I got back from taking Big Guy to his residence last night to find the living room covered in Playmobil. Andrew had read more of Black Ships Before Troy to Little Guy, and my boy set up the battle camps and made ships out of black paper and acted out the story.
This made me happy. I mean, stepping on tiny swords in the dark is no fun, but play is a child's sixth sense, and I think it's what cements learning. Someone once asked me what history curriculum we use for the elementary school years, and I replied, "Costumes and props." I mean, if you're going to read Johnny Tremain you'd better own (or at least make) a tricorn hat. And if you're going to spend a whole year on American history, you need to spend a bit of money at Jas. Townshend & Sons on important things like candle-making supplies and tin cups.
In my experience, kids will play whatever it is they've last read. That is, if you give them time to play. Way back when Eldest and Big Guy were small we did a unit on Greek myths, and they happily taught an entire urban playground how to jump off the climbing equipment, flapping, crying, "Don't fly too near the sun!" (I'm sure that night there were some baffled parents who wondered how their children suddenly learned about Daedalus and Icarus.)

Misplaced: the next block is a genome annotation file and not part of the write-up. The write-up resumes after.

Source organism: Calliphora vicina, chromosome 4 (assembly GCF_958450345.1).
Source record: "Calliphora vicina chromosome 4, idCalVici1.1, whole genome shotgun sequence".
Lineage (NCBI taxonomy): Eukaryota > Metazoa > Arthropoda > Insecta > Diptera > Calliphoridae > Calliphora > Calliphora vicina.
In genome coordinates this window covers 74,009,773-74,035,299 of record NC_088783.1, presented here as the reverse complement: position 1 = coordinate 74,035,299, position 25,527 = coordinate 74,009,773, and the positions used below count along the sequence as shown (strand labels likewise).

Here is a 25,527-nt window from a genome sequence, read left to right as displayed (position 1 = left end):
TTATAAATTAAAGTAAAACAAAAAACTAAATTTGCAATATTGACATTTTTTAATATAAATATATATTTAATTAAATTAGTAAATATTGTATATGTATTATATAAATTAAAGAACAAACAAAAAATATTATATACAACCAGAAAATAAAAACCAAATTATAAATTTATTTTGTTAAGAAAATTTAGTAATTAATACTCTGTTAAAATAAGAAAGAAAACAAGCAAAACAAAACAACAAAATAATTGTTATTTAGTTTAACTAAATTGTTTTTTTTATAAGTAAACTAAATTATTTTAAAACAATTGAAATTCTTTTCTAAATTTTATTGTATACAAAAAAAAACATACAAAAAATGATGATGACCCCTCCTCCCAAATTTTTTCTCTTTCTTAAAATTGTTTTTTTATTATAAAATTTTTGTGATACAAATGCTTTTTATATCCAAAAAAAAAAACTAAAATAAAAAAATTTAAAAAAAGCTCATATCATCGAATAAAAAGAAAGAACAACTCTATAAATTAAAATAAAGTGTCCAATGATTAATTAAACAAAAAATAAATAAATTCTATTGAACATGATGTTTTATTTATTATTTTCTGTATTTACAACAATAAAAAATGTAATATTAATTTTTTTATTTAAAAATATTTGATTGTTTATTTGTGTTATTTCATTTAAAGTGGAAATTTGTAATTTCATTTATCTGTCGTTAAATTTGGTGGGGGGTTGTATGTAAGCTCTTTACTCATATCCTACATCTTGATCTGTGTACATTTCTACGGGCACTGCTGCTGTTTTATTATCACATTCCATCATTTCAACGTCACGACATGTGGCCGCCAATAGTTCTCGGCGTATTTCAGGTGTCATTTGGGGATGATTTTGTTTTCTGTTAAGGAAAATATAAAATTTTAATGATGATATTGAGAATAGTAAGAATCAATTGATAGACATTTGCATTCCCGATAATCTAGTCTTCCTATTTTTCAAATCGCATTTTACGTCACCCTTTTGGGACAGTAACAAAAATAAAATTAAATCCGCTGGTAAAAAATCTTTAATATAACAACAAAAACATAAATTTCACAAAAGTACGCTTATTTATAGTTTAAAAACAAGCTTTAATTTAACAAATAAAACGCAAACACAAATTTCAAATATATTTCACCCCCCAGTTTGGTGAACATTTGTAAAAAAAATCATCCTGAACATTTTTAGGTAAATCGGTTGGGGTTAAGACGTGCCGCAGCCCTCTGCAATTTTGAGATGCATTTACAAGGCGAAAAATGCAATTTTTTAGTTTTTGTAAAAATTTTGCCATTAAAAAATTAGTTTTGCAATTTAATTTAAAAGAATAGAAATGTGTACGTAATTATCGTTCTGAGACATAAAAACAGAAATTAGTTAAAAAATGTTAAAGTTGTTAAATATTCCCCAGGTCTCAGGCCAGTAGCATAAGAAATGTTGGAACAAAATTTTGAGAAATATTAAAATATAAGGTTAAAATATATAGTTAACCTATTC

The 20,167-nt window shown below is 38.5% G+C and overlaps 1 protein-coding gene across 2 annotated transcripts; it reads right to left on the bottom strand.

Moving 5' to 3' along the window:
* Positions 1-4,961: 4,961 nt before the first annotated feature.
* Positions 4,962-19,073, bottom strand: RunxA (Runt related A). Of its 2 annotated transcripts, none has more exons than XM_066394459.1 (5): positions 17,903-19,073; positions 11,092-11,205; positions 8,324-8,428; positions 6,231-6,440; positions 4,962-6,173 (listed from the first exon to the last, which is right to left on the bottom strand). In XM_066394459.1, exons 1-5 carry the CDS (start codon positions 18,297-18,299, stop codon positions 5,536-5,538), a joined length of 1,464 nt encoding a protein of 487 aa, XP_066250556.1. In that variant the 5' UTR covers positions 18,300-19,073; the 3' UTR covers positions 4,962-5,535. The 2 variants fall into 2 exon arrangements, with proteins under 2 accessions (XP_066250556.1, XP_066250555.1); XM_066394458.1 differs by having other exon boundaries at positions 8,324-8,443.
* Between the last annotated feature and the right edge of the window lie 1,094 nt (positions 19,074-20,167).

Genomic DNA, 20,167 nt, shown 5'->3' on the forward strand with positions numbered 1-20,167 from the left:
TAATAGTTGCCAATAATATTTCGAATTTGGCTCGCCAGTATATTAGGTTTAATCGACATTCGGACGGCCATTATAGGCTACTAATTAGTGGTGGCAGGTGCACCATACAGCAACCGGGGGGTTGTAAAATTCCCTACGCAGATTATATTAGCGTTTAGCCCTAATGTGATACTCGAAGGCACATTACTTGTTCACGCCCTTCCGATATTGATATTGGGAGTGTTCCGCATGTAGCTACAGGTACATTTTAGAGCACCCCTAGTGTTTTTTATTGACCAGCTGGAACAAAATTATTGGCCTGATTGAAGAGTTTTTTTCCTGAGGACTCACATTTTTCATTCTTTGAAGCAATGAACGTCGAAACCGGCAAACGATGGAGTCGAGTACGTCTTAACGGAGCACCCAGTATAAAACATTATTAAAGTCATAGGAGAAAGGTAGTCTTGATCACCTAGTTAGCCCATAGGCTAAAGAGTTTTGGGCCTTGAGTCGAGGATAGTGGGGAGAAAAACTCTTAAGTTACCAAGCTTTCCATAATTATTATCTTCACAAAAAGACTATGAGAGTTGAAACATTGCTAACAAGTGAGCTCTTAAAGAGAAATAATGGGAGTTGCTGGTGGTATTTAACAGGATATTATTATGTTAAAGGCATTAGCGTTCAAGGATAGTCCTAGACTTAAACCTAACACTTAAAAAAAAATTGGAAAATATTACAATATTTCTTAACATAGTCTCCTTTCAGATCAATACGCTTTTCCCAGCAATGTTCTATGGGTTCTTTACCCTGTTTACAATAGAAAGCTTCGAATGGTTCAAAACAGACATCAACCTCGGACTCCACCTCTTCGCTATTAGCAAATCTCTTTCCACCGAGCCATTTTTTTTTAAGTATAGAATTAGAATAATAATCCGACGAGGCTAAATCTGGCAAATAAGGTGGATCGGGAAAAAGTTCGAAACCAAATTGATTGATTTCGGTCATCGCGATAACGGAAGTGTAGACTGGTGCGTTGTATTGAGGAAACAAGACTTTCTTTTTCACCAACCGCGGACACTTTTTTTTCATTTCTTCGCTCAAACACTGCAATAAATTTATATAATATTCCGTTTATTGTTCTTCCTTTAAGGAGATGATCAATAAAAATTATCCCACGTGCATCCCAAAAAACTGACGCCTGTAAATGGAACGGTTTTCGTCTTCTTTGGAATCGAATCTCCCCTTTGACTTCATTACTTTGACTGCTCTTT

One of my favorite subversive homeschooling techniques is to collude with the moms of my kids' friends, so that the children all read the same book at the same time. A gaggle of girls who meet in the park and discover they've all read Little House On The Prairie needs no prompting on what to play. A group of first graders will play whatever Magic Tree House story someone remembers. And as long as the birthday parties are themed on The Lightning Thief instead of The Hunger Games, I'm good with it. (Hunger Games was good, but I wouldn't want to see my kids act it out!)
So of course tripping over Playmobil soldiers and wooden blocks (used to make Troy) and blue blankets (used to create the sea) and print-out triremes (though they should be biremes) is part of reading Black Ships Before Troy. It's proof that the story's been heard, and is worth re-telling.